I think, both versions use implementation specifics, maybe there should
 be a documented way to test for being initialized.

Definitely. How about adding an empty property + opCast to bool, with that you'd get: if(!re) { //create re } and a bit more verbose: if(re.empty) { //create re }
 I also noticed, that "auto match(R, RegEx)(R input, RegEx re);" appears
 twice in the documentation, same for "bmatch". I guess they should not
 appear together with the string versions.

I gather that happens because there is another overload specifically for C-T regexes. It's docs state just that, but lacking the template constraint signatures are the same, so it indeed can cause some confusion. Maybe it would be better to just combine docs together, and leave one overload undocumented. -- Dmitry Olshansky
Oct 22 2011
parent reply Rainer Schuetze <r.sagitario gmx.de> writes:
On 22.10.2011 21:05, Dmitry Olshansky wrote:
 On 22.10.2011 20:56, Rainer Schuetze wrote:
 I haven't followed the discussion closely, and I cannot really comment
 on the core regex functionality, but I did actually use FReD as a
 replacement of a buggy std.regex once.

 In that case I wanted to have a lazily created static regex, but I did
 not find an official way to test whether a Regex has been initialized:

 static Regex!char re;
 if(!isInitializedRE(re))
 re = regex(r"^(.*)\(([0-9]+)\):(.*)$");

 So I implemented isInitializedRE() as "re.ir !is null" for std.regex and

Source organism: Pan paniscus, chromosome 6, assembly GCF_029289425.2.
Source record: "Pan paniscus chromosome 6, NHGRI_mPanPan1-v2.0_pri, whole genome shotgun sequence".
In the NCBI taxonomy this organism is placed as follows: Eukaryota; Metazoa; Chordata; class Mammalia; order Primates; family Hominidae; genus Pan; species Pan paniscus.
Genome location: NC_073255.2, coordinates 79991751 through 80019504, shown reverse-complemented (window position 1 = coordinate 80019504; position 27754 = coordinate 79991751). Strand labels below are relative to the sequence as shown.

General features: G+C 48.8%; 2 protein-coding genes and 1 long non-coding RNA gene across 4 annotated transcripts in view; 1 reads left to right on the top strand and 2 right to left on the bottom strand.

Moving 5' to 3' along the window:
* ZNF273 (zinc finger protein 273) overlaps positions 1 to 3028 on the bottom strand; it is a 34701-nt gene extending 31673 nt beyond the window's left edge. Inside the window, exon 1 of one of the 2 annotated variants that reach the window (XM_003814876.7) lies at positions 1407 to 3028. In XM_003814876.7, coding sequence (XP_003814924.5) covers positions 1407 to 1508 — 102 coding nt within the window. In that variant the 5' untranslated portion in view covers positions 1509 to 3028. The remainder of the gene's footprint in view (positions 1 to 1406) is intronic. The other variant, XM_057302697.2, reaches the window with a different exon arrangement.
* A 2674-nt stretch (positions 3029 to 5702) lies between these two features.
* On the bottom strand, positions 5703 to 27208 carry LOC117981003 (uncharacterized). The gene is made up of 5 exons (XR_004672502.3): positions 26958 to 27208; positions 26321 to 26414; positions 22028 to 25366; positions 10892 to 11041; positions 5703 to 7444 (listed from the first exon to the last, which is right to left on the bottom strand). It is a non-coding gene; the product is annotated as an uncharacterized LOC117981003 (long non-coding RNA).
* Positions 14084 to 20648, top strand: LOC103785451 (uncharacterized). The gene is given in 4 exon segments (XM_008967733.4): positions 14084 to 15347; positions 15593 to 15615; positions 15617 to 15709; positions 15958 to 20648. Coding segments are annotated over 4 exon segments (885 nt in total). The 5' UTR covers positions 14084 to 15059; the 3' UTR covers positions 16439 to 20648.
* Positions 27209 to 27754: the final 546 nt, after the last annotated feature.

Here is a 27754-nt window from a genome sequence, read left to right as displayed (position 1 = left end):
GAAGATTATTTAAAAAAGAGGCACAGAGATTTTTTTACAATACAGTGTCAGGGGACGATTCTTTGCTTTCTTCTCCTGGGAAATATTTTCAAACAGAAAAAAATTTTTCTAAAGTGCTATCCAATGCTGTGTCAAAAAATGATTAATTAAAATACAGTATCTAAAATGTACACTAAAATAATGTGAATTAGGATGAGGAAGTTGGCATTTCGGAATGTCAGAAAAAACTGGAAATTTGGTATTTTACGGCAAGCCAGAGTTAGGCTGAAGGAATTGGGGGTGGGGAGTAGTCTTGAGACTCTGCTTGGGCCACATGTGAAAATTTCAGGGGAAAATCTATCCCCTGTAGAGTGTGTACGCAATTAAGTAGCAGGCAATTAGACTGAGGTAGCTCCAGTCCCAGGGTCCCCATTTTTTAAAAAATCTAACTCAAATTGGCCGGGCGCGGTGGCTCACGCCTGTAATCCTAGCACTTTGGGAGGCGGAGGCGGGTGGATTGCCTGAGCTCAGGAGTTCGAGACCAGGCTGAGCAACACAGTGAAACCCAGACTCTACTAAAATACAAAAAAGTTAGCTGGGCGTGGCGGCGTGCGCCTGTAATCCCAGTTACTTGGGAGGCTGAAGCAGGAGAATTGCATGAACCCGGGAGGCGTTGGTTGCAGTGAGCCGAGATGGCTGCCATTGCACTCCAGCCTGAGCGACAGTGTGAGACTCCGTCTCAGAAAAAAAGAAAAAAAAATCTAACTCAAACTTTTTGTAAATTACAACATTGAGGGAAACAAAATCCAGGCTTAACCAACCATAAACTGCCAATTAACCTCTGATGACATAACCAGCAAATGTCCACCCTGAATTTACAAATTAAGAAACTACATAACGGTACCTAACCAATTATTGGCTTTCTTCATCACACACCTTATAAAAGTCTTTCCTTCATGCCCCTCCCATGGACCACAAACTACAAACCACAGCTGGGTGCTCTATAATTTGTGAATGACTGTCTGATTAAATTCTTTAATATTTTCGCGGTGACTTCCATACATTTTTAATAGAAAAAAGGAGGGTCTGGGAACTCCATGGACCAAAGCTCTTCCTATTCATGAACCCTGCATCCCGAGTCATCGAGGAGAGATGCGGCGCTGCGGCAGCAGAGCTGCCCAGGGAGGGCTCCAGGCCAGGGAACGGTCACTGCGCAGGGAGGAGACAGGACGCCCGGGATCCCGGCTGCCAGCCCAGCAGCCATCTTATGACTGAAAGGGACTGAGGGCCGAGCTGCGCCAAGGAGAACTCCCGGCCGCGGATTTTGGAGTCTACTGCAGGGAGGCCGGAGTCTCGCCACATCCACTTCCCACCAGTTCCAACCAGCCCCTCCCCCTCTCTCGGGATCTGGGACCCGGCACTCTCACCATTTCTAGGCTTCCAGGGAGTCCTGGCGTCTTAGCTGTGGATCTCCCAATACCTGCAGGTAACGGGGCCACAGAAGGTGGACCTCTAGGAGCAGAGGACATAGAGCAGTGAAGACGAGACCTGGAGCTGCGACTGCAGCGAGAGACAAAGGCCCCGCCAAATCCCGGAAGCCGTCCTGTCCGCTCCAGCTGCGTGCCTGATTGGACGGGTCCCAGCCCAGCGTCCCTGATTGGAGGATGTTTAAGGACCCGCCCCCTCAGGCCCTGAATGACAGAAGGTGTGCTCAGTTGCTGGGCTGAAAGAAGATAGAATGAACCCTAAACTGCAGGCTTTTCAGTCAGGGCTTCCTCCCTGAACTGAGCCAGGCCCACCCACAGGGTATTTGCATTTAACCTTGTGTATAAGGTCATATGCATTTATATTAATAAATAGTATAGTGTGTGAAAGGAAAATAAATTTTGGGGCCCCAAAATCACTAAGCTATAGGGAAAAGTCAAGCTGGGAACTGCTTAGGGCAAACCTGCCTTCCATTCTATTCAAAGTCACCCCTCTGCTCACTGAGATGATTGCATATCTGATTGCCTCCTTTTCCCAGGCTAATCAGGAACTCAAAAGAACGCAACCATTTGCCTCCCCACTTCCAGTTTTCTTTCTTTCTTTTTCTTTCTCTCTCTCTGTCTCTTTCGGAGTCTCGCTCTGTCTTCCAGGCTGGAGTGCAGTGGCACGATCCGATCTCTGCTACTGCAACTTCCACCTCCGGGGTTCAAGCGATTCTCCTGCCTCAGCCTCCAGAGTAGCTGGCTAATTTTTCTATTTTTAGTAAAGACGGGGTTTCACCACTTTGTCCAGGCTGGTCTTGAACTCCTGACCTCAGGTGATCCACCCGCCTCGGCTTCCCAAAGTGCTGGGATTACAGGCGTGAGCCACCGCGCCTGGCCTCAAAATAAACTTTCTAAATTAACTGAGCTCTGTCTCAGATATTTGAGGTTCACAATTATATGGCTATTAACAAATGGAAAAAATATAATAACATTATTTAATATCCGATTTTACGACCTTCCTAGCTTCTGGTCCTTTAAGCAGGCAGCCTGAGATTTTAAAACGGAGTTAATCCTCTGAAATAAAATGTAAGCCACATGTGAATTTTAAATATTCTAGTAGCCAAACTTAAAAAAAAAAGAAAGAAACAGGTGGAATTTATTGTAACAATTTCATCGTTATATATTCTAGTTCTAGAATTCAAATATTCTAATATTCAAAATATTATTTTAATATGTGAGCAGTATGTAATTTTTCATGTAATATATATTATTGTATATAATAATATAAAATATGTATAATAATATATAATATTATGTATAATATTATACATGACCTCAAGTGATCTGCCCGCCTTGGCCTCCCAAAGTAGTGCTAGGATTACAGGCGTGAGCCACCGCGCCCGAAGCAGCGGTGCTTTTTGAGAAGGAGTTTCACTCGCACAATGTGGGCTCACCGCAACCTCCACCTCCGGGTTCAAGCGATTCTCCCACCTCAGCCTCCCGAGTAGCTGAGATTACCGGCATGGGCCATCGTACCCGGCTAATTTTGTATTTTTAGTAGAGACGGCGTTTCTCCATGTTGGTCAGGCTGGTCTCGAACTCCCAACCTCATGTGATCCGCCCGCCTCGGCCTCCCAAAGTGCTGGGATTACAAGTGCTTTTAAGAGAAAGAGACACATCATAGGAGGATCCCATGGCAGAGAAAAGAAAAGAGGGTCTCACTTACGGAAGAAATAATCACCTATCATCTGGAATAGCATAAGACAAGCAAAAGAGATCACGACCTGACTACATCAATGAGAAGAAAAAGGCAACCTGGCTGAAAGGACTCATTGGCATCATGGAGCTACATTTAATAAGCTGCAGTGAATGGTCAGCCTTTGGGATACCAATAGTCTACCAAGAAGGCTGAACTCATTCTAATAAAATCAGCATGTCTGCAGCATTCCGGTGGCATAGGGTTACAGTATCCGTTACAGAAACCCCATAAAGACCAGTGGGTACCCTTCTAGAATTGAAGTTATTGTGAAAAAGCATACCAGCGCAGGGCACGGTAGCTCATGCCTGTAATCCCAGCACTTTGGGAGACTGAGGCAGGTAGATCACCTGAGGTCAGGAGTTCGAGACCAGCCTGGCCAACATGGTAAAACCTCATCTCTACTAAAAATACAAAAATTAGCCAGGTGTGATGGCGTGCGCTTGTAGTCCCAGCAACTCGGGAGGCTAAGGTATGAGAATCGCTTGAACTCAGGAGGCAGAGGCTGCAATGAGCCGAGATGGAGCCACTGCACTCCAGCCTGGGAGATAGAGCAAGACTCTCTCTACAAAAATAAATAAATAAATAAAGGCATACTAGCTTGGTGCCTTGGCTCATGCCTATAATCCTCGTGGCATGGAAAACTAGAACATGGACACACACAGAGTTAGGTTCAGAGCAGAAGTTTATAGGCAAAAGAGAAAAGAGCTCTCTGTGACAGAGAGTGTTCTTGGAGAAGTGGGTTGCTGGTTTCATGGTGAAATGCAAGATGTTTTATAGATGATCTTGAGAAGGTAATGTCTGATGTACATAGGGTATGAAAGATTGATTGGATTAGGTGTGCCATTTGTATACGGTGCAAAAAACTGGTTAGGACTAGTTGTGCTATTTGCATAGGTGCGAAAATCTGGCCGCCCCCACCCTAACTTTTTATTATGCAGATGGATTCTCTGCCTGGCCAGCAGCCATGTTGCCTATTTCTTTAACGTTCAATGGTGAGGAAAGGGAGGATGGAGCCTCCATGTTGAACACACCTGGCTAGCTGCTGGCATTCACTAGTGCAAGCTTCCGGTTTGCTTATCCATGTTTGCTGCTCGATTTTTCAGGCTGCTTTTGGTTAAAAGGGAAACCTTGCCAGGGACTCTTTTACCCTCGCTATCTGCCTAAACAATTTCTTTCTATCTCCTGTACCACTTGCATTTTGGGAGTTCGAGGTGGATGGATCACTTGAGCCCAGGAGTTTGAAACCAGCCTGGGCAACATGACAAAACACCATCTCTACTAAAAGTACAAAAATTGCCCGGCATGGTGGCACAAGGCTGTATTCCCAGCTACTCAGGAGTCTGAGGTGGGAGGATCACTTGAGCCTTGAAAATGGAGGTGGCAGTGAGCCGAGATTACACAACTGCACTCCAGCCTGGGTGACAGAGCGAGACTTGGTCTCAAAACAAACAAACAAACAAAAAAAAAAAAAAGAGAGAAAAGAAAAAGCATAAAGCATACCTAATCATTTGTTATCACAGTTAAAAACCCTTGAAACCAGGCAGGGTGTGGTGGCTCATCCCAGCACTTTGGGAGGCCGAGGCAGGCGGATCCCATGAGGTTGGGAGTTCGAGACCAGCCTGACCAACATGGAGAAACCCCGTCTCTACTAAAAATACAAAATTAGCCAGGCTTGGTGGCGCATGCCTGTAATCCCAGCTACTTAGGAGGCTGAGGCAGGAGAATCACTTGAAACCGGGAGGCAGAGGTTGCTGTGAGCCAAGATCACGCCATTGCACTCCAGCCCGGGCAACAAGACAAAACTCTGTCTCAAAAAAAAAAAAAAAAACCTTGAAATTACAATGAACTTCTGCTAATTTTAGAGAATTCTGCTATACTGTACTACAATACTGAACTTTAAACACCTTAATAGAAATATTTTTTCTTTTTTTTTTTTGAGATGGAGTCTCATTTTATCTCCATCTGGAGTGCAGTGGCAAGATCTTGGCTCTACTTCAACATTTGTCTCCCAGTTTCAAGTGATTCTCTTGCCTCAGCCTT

"re.captures() > 0" for fred, but that fails for being a "drop-in
 replacement".

Coincidentally, you still can access re.ir property in this way. Wow, I wonder how far with backwards compatibility I can go :) In both cases this relies on undocumented features. Even now I can suggest a more portable and entirely generic way: if(re == Regex!(char).init) { //create re } Though that risks doing more work then needed.
 I think, both versions use implementation specifics, maybe there should
 be a documented way to test for being initialized.

Definitely. How about adding an empty property + opCast to bool, with that you'd get: if(!re) { //create re } and a bit more verbose: if(re.empty) { //create re }

I think, this might be confused with normal usage, like "is this regex the empty string?" (Is "" a valid regex?). Maybe a more explicite "valid()" predicate would be fine.
 I also noticed, that "auto match(R, RegEx)(R input, RegEx re);" appears
 twice in the documentation, same for "bmatch". I guess they should not
 appear together with the string versions.

I gather that happens because there is another overload specifically for C-T regexes. It's docs state just that, but lacking the template constraint signatures are the same, so it indeed can cause some confusion. Maybe it would be better to just combine docs together, and leave one overload undocumented.